1 out of 4 stars
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A world of a cult-style pill popping and yo-yo dieting sounds like a modern and interesting (if not exciting) read that should easily be relatable in our modern times, but some might discover that The Cult Next Door by Elizabeth R. Burchard, Judith L. Carlone falls short of any excitement or interest.
Liz, a freshman in college, visits her mom on Thanksgiving Holiday. She walks through the front door and is assaulted by memories, heartache and dust.
Nothing happens after that. She devotes pages talking about the disconnect she feels from her mother, the countless ways her mother disappointed her and the recent death of her fiance. She also mentions the therapy sessions she had to endure as a child, but no action ever really takes place in the story.
Even in memoirs, there needs to be some form of action happening in the plot to keep readers hooked. This book simply fails in this area, leaving the reader begging for more from the characters and plots. I felt like the author was holding back a lot in the story and trying to stay detached and in doing so, it affected her writing on a large scale.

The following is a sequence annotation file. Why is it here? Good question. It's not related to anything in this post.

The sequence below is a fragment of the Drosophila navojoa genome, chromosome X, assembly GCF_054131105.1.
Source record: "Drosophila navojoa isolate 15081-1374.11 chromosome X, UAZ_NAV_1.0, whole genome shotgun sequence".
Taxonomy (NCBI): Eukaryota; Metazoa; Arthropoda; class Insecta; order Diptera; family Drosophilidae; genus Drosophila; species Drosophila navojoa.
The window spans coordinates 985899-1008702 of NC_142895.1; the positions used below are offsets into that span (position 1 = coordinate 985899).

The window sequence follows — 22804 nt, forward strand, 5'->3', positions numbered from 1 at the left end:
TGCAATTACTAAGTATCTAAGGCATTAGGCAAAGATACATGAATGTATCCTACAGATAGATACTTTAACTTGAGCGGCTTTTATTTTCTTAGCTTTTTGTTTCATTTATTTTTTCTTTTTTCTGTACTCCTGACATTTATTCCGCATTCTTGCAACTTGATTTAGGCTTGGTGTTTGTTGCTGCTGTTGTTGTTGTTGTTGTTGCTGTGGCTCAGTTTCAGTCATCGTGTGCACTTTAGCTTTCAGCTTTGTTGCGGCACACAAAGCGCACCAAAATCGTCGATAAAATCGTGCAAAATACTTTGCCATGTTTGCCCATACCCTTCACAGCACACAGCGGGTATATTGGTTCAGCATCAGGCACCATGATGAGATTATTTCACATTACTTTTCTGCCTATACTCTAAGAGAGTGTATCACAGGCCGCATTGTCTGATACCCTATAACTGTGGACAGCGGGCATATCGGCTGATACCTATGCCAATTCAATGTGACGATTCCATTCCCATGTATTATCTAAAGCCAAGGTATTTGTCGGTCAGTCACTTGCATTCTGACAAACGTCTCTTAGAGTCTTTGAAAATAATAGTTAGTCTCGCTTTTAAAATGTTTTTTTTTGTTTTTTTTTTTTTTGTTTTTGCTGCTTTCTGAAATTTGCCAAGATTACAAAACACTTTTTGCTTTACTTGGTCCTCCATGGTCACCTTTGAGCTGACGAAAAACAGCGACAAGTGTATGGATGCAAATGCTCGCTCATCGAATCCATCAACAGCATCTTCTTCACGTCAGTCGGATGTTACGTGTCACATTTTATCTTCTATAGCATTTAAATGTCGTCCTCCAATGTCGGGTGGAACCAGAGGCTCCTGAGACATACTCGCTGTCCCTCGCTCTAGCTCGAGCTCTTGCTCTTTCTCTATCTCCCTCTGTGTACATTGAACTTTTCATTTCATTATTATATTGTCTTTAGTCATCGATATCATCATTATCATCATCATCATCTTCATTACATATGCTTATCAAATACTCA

Speaking of characters, I was so disconnected from Liz, that upon writing this review I had to search her name multiple times for remembering it. I found her character stale, unrelatable, and unrealistic, as well as many of the other characters in the story. The strange thing is, I know people in real life who act just like these characters. I felt it should've been easy to connect to them, but that wasn’t the case.
On the other hand, the grammar was well done and I didn’t notice any massive errors in the text. The format was simple and the style was solid, so on that, the author did a great job. Other than that however, the book doesn’t really stand out. I was excited to read this book and perhaps got my expectations up a little too much, because the book just fell short of almost everything.
For these reasons I would have to rate the book a 1 out of 4 stars. Adult women who enjoy memoirs or books like The Bell Jar might find this book interesting, but men and young adults will probably not enjoy this book if you’re looking for something exciting. I would not recommend this to anyone younger than a senior in high school.
The Cult Next Door
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